Murray Rothbard, in his life, was known as Mr. Libertarian. We can make a solid case that the title now belongs to Walter Block, a student of Rothbard's whose own vita is as thick as a phone book, as diverse as Wikipedia. Whether he is writing on economic theory, ethics, political secession, drugs, roads, education, monetary policy, social theory, unions, political language, or anything else, his prose burns with a passion for this single idea: if human problems are to be solved, the solution is to be found by permitting greater liberty.
Yes, Walter Block is provocative. He is an admitted anarchocapitalist, and his signature treatise is called Defending the Undefendable. But readers who spend time with his prose discover that there is far more to the Blockian method than simply breaking taboos. He is provocative not just because of his conclusions but also because he is relentlessly logical, unfailingly truthful, and unusually sincere. He wants answers to the most vexing human problems — whether they are small or large — and he is going to pursue that truth as far as human reasoning can take him.
I can recall looking through correspondence that Professor Block has had with colleagues in topics such as monetary policy, letters in which Block is sharply in disagreement with his correspondent. His argument on behalf of his position is so pointed and attractive that his opponent cannot resist attempting an answer, but of course that only elicits yet another response, and yet another rejoinder, and another response, and so on. The rounds of correspondence can go on for dozens of interchanges. Block persists not because he wants to beat anyone down, but because he is so sincere about finding truth and ferreting out error. If he is wrong about a point, he wants to know it. That's why his opponents always end up on the hot seat.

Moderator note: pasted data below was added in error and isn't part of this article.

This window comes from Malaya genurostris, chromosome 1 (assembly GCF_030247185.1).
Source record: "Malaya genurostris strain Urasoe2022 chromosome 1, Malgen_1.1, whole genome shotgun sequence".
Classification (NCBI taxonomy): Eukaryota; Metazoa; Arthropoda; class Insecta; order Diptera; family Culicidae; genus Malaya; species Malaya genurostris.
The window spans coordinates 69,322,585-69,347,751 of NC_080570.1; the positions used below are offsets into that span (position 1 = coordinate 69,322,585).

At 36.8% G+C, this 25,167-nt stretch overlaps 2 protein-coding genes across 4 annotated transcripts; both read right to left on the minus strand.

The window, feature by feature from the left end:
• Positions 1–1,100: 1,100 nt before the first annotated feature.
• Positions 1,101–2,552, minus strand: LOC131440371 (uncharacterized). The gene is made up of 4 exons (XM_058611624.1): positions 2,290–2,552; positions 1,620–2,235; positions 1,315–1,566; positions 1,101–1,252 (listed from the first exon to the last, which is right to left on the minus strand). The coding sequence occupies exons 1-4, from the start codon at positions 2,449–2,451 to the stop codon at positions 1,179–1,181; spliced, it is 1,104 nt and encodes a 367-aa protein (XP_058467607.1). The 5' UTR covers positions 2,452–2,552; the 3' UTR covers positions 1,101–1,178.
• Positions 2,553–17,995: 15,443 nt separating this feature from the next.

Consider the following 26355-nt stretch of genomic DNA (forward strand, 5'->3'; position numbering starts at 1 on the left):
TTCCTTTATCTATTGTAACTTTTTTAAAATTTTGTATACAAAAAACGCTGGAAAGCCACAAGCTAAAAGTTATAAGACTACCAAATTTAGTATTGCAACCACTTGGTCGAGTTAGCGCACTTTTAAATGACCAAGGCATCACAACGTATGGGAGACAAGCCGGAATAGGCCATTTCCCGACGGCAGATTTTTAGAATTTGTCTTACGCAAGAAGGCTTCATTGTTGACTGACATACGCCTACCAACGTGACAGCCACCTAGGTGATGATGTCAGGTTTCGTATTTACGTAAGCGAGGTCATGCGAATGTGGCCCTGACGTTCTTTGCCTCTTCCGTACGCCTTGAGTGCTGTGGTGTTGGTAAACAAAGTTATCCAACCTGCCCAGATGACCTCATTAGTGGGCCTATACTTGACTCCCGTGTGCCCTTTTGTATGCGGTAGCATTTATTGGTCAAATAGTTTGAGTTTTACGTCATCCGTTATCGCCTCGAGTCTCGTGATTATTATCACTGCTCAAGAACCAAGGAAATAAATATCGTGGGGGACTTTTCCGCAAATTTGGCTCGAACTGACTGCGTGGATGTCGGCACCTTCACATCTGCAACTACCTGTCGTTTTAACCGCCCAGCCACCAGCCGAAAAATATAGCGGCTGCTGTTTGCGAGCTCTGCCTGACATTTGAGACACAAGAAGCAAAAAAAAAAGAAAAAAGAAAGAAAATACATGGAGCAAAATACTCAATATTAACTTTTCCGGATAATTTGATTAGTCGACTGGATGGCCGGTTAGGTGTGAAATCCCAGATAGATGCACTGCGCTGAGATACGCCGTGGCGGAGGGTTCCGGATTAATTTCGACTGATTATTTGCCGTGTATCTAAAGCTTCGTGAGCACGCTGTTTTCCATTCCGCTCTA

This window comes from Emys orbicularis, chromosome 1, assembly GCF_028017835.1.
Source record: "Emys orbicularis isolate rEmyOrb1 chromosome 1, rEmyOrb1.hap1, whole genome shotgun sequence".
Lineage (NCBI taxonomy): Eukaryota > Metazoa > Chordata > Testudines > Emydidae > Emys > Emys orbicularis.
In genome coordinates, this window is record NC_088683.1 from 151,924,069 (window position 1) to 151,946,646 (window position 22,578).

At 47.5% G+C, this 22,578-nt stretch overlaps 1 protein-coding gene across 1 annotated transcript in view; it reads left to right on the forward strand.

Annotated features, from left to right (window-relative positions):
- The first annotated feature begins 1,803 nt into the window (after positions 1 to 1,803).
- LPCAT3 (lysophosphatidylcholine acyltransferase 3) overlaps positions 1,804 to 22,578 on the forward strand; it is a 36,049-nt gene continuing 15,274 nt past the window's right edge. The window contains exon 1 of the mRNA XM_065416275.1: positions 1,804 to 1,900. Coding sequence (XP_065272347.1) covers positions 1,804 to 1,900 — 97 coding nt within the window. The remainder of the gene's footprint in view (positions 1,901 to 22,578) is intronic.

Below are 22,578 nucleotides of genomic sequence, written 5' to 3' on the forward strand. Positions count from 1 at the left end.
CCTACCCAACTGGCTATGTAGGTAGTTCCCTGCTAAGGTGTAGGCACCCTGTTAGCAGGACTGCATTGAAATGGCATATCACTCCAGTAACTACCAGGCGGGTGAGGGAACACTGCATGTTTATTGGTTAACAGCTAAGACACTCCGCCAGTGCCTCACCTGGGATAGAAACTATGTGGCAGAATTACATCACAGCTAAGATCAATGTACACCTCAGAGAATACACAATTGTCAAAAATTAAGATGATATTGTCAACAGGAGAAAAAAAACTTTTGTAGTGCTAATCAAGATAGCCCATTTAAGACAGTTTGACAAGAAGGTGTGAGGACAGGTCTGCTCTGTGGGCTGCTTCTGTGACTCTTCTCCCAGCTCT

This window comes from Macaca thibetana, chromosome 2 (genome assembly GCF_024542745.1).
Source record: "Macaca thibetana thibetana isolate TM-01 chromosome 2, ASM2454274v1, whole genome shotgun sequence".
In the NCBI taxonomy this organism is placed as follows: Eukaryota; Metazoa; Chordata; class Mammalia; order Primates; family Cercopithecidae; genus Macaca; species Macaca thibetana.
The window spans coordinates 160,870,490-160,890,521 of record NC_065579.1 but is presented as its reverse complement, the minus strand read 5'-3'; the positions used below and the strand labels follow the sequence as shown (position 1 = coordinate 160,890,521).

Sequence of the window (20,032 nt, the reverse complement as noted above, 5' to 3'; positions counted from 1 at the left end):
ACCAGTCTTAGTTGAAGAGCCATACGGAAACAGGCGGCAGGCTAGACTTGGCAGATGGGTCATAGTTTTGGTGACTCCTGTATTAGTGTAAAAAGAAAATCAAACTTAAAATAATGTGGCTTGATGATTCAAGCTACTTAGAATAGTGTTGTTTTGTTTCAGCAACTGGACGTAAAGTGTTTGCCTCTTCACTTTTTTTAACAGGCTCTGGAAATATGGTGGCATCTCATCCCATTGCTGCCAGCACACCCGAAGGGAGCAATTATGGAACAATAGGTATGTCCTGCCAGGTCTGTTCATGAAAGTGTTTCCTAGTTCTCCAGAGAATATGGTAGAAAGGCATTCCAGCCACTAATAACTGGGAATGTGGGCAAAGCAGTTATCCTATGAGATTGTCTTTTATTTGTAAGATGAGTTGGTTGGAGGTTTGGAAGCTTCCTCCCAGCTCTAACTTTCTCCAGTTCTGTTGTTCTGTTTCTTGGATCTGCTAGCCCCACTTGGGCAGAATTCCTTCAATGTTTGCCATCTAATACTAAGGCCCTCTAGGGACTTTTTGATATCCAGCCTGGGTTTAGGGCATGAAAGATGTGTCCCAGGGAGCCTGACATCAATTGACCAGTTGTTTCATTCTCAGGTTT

There is another aspect to his work that should be noted. His public persona is as a plumb-line libertarian, but his method and mode of argument come from his core training in the science of economics. He deploys economic tools in the service of finding answers to social problems. This shows up not only in his exposition; he is also an inspired teacher who never misses a chance to present his argument step by step so that the reader can come to understand economic logic along the way.
You might be surprised at how reasonable-sounding Block can make what might otherwise be considered an outrageous idea. Not every reader will accept every one of Block's conclusions. But everyone will learn how a top-notch economic thinker in the Austrian tradition approaches a huge range of issues. If you disagree with him, you would do well to do so with the same method: that of thinking through problems with close attention to logical and analytical detail.
There is one final trait of Block that might be overlooked: his humility. In a world of academics with inflated egos and selfish ambitions, Block displays constant sincerity, even a kind of naïveté in believing that the truth demonstrated with patience and logic should be enough to carry the day. In our politicized world of charlatans and agenda-driven ideologues, this is rarely the case, of course. But Block charms us with his truth-seeking way, his desire to engage counterarguments of any sort, and his willingness to be shown where he is wrong.
A volume of all the "critical essays" by Walter Block would surely run into thousands of pages. But this is an excellent sampling, and a great tribute to one of the most inspired and hardworking intellectuals of our time.